Older adults who lose their vision as they age are more likely to face an increased risk of death, new research shows.
“Participants who experienced visual decline of one letter on an eye chart were expected to have a 16 percent increase in mortality risk during the eight-year study because their vision affected daily activities,” says Sharon Christ, assistant professor of human development and family studies at Purdue University.
“These daily activities were not the necessary functioning activities such as bathing, dressing, and eating, but rather instrumental daily activities, such as telephone use, shopping, and preparing their own meals.
“When individuals were no longer able to engage in these activities because of visual impairments, their life expectancy was reduced.”
Researchers analyzed data from the Salisbury Eye Evaluation study that tracked the vision health of 2,520 older adults, ages 65-84. Previous research shows poorer ocular health is related to increased mortality risk, but the mechanisms of this relationship were not clear because they were limited by a lack of information regarding changes in visual acuity and in functioning as people age, Christ says.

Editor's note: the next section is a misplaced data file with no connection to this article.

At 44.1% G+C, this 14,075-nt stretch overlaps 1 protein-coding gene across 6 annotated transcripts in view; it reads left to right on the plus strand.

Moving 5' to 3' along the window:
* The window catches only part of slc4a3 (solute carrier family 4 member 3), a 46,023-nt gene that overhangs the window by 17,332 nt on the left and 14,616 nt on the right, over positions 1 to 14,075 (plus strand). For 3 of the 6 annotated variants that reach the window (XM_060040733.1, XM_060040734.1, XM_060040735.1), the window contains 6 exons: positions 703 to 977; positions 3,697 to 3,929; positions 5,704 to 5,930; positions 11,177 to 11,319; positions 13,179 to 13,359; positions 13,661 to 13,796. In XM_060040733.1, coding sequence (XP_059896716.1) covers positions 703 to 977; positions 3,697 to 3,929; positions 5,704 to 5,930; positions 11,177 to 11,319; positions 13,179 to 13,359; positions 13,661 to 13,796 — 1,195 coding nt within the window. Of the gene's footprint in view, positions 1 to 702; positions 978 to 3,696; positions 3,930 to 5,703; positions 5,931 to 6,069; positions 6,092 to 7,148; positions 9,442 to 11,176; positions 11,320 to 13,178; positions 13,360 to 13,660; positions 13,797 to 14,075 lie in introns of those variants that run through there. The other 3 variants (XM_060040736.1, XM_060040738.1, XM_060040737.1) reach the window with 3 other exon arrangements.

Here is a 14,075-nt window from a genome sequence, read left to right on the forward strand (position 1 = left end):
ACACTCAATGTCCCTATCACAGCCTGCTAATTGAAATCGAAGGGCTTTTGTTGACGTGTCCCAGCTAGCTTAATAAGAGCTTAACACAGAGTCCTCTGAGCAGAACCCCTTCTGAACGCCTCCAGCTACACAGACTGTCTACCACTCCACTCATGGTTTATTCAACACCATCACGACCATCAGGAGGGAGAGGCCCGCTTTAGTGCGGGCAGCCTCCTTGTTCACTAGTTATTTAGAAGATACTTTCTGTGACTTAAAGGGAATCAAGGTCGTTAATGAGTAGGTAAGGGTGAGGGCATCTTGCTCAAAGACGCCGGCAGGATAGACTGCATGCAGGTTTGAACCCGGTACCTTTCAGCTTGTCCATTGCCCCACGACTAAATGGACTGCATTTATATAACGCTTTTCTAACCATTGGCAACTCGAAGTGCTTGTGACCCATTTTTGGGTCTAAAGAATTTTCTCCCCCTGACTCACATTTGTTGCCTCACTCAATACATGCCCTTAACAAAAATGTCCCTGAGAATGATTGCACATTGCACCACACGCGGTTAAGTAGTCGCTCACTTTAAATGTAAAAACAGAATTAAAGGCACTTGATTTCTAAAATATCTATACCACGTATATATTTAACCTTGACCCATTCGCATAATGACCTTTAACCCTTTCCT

In the new study, published in JAMA Ophthalmology, researchers were able to measure vision level as well as the rate at which it declined.
More type 2 diabetes
Sensory impairments, such as vision health, often deteriorate as people age, but today’s older adults also have higher incidences of type 2 diabetes, which can create additional ocular problems.
“What we found reinforces the value of visual care through the life course,” Christ says. “Older individuals will benefit from early-detection services and as well as care to fix what are often correctable visual problems. A renewed focus on ocular health could save lives.”
Researchers at Johns Hopkins University and University of Miami also collaborated on the study.
The research was funded by the National Eye Institute.
Source: Purdue University